Buccaneers Final Draft Grades: Evaluating the Entire 2017 Class
Safety was a definite need for the Bucs entering the draft, so seeing them go this direction was definitely a plus.
To say Justin Evans wasn’t on my radar, or anyone’s really for the Bucs, would be an understatement.
Of course, I looked at him in my process of evaluating players, but watching him didn’t really do anything to me in terms of tying him to the team.
NFL.com’s draft profile of Evans compared him to Karl Joseph of the Oakland Raiders who came out of West Virginia in 2016’s class.
This should immediately give Bucs fans reasons to celebrate.
Joseph is an aggressive smash tackler who flies around the football field and can make a big play at any moment for his defense.
Looking at tape of Evans, and I immediately see the same personality traits and talents.
My personal preference is defenders who wrap up when tackling, so his style of play gets me a bit nervous.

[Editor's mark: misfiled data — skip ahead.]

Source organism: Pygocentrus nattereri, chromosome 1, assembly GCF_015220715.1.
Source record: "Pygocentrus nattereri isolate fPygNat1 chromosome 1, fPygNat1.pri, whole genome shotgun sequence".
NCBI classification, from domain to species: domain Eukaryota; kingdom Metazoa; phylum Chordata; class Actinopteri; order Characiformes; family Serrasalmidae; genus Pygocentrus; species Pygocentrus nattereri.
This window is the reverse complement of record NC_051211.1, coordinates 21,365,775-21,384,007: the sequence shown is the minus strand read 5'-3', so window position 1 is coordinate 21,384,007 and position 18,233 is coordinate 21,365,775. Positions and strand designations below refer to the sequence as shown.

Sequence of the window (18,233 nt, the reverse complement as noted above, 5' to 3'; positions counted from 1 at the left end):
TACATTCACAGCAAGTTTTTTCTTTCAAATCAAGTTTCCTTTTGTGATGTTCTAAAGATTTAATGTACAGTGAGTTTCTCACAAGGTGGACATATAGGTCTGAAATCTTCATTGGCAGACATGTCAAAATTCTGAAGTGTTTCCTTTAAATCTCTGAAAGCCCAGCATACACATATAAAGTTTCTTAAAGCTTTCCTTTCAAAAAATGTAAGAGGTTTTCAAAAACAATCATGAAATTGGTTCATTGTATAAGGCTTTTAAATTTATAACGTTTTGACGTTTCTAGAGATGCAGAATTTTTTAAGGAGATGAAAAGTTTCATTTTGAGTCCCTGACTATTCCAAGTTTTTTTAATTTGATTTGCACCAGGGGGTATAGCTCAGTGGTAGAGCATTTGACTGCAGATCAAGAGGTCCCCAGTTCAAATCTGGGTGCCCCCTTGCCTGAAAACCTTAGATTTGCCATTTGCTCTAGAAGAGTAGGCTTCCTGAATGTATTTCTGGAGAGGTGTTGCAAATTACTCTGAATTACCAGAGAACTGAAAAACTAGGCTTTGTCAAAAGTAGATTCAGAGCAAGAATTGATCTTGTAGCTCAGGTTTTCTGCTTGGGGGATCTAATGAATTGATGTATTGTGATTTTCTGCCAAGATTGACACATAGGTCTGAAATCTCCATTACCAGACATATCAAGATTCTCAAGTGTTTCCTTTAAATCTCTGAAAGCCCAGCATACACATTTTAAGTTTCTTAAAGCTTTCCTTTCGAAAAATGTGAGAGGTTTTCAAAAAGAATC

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Going up against receivers like Julio Jones, Michael Thomas and Kelvin Benjamin, Evans will need to sharpen his fundamental tackling ability to be really effective in the NFC South.
Looking at running backs in the NFC South, he’s going to get injure or embarrassed if he consistently relies on shoulder-ramming to get defenders down.
Measuring 6’0” and weighing in under 200 lbs., Evans isn’t exactly the biggest enforcer to enter the playing field.
What he’s lacking in size he makes up for with aggressiveness and an almost reckless tackling style. Still, concerns for his long-term health are there, just as they are for Joseph in Oakland/Las Vegas.
Ultimately, he’s got the ability to become a starter for the Buccaneers, and don’t be surprised if he’s challenging for first-unit snaps early.
He also has return experience which is an area the Bucs desperately need to get better at.
NFL Network’s Mike Mayock said the following of Evans,
"“He’s a very aggressive guy. It’s all-or-nothing when he comes to tackle and he also has good range on the back end. When you look at Tampa Bay, Justin Evans comes in, competes day one and ends up being their starting free safety.”"
How true this is, is currently unknown, but one thing is for sure. The Bucs needed a safety, they needed an aggressive safety, and they got one. Special teams possibilities are a plus.